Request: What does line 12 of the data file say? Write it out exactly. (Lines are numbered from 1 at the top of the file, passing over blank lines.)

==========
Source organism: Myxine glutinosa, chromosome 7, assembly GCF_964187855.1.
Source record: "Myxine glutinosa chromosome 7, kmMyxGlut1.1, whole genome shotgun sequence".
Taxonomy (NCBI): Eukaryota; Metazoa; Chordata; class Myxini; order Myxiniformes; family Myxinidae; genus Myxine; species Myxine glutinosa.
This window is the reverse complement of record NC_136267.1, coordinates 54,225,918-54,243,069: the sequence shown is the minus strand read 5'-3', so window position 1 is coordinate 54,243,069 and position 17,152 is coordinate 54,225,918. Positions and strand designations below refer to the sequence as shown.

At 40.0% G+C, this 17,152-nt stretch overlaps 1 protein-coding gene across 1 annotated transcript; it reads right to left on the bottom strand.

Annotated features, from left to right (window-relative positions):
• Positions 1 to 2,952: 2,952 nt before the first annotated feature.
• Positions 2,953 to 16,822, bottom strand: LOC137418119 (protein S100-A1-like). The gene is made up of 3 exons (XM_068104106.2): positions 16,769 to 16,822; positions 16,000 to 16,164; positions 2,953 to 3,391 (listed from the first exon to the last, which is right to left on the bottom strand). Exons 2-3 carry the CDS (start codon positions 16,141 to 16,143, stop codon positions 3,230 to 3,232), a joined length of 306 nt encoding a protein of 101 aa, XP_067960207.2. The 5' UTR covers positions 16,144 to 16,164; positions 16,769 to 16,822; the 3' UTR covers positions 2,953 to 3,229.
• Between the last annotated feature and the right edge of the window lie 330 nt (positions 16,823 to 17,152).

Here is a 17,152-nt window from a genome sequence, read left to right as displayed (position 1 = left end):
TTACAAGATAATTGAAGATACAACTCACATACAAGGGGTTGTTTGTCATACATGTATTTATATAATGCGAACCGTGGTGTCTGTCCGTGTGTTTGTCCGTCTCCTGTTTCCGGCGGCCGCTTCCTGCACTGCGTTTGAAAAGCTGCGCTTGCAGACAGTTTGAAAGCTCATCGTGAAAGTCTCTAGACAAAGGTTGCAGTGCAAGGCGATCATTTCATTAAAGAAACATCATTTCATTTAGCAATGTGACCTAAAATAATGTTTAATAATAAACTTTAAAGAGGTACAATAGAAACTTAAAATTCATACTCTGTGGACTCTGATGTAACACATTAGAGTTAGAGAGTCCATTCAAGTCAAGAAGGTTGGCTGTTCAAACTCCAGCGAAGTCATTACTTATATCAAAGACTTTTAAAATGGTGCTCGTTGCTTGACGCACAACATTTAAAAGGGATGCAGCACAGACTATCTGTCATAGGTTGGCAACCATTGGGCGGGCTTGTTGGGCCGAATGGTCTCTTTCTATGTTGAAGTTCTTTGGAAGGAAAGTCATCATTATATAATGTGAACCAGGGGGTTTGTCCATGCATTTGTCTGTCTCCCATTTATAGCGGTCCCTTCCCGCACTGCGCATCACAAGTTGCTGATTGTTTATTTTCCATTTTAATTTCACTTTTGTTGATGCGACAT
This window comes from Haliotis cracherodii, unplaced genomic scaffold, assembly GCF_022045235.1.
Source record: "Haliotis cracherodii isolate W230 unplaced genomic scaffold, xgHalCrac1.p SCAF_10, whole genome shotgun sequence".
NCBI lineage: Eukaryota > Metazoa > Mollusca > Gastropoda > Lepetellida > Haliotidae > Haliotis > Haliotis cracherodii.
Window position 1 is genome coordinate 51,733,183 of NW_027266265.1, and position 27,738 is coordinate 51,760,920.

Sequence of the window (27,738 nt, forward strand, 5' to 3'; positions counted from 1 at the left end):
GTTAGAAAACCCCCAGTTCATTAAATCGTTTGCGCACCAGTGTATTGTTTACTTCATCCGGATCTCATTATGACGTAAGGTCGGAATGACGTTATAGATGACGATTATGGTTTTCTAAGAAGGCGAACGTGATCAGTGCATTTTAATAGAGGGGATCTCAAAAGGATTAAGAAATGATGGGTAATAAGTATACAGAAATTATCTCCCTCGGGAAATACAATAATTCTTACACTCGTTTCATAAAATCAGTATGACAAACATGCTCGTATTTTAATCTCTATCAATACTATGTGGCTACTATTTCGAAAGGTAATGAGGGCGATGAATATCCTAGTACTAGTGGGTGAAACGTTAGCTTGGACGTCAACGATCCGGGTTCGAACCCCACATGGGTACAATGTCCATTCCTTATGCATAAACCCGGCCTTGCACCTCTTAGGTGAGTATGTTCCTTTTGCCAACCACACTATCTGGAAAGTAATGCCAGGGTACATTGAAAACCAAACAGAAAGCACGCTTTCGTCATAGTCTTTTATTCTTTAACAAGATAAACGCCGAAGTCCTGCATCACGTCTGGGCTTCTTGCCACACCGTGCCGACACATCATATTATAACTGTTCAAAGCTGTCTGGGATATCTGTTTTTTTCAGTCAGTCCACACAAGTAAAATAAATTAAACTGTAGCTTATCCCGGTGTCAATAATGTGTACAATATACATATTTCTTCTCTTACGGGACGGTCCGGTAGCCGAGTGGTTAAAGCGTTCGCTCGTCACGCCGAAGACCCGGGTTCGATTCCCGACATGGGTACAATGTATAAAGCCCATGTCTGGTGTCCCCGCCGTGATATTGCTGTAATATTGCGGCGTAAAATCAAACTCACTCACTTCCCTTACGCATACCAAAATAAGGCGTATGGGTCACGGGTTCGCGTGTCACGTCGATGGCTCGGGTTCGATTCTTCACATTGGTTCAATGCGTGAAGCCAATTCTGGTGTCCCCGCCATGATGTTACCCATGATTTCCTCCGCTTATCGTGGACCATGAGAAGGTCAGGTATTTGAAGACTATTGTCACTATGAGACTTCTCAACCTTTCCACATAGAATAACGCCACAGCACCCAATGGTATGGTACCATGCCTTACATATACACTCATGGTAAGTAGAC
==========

This window comes from Haliotis cracherodii, unplaced genomic scaffold, assembly GCF_022045235.1.